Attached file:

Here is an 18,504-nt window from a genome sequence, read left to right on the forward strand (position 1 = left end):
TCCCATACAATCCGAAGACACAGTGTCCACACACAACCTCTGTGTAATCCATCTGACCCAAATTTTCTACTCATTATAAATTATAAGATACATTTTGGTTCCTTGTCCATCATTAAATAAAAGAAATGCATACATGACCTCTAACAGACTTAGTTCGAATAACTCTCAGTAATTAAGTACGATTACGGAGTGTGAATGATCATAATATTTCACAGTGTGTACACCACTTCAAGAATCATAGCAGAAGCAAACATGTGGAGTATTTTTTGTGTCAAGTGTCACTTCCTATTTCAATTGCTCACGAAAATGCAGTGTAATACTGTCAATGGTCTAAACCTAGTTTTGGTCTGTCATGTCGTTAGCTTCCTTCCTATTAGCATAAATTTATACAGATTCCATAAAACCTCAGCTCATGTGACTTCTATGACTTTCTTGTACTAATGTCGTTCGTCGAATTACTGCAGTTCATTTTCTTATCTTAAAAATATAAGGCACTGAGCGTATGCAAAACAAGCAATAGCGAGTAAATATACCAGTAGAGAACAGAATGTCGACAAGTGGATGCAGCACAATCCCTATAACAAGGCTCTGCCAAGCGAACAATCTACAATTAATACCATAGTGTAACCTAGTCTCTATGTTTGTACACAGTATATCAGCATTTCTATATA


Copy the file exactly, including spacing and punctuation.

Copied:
Here is an 18,504-nt window from a genome sequence, read left to right on the forward strand (position 1 = left end):
TCCCATACAATCCGAAGACACAGTGTCCACACACAACCTCTGTGTAATCCATCTGACCCAAATTTTCTACTCATTATAAATTATAAGATACATTTTGGTTCCTTGTCCATCATTAAATAAAAGAAATGCATACATGACCTCTAACAGACTTAGTTCGAATAACTCTCAGTAATTAAGTACGATTACGGAGTGTGAATGATCATAATATTTCACAGTGTGTACACCACTTCAAGAATCATAGCAGAAGCAAACATGTGGAGTATTTTTTGTGTCAAGTGTCACTTCCTATTTCAATTGCTCACGAAAATGCAGTGTAATACTGTCAATGGTCTAAACCTAGTTTTGGTCTGTCATGTCGTTAGCTTCCTTCCTATTAGCATAAATTTATACAGATTCCATAAAACCTCAGCTCATGTGACTTCTATGACTTTCTTGTACTAATGTCGTTCGTCGAATTACTGCAGTTCATTTTCTTATCTTAAAAATATAAGGCACTGAGCGTATGCAAAACAAGCAATAGCGAGTAAATATACCAGTAGAGAACAGAATGTCGACAAGTGGATGCAGCACAATCCCTATAACAAGGCTCTGCCAAGCGAACAATCTACAATTAATACCATAGTGTAACCTAGTCTCTATGTTTGTACACAGTATATCAGCATTTCTATATA